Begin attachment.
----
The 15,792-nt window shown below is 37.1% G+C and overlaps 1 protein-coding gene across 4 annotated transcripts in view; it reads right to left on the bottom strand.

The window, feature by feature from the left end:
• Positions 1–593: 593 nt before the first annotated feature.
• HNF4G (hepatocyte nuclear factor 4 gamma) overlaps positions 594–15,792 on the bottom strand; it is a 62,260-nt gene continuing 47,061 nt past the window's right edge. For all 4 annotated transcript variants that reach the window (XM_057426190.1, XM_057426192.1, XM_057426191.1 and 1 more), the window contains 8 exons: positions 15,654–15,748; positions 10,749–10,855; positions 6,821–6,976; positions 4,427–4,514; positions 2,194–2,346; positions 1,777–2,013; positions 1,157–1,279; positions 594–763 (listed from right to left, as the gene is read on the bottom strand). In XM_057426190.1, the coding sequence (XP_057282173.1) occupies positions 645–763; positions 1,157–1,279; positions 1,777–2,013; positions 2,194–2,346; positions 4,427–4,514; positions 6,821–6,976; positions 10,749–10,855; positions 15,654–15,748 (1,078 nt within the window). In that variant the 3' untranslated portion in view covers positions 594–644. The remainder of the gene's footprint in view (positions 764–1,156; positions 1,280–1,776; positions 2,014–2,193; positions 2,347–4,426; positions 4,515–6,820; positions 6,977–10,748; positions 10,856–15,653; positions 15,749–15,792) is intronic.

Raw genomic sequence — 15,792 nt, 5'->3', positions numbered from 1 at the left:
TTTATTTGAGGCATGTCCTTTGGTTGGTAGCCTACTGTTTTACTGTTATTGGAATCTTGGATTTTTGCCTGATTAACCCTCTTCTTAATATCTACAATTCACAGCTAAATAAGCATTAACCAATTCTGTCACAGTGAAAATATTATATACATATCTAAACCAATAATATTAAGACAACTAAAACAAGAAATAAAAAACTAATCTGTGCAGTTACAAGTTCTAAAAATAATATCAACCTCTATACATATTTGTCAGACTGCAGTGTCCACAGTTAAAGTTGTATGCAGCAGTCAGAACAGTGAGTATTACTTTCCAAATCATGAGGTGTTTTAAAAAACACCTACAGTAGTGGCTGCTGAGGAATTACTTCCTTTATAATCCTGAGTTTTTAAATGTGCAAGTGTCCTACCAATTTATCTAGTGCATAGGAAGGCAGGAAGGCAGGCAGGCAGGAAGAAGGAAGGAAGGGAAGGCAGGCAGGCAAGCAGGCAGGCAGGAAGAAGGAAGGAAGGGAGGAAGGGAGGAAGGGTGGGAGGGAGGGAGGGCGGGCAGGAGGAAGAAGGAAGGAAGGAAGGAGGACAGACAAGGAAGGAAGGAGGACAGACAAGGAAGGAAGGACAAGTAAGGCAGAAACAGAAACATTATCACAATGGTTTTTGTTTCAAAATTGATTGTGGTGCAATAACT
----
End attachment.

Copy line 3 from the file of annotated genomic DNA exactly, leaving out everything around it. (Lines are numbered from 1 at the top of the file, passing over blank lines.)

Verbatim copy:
• Positions 1–593: 593 nt before the first annotated feature.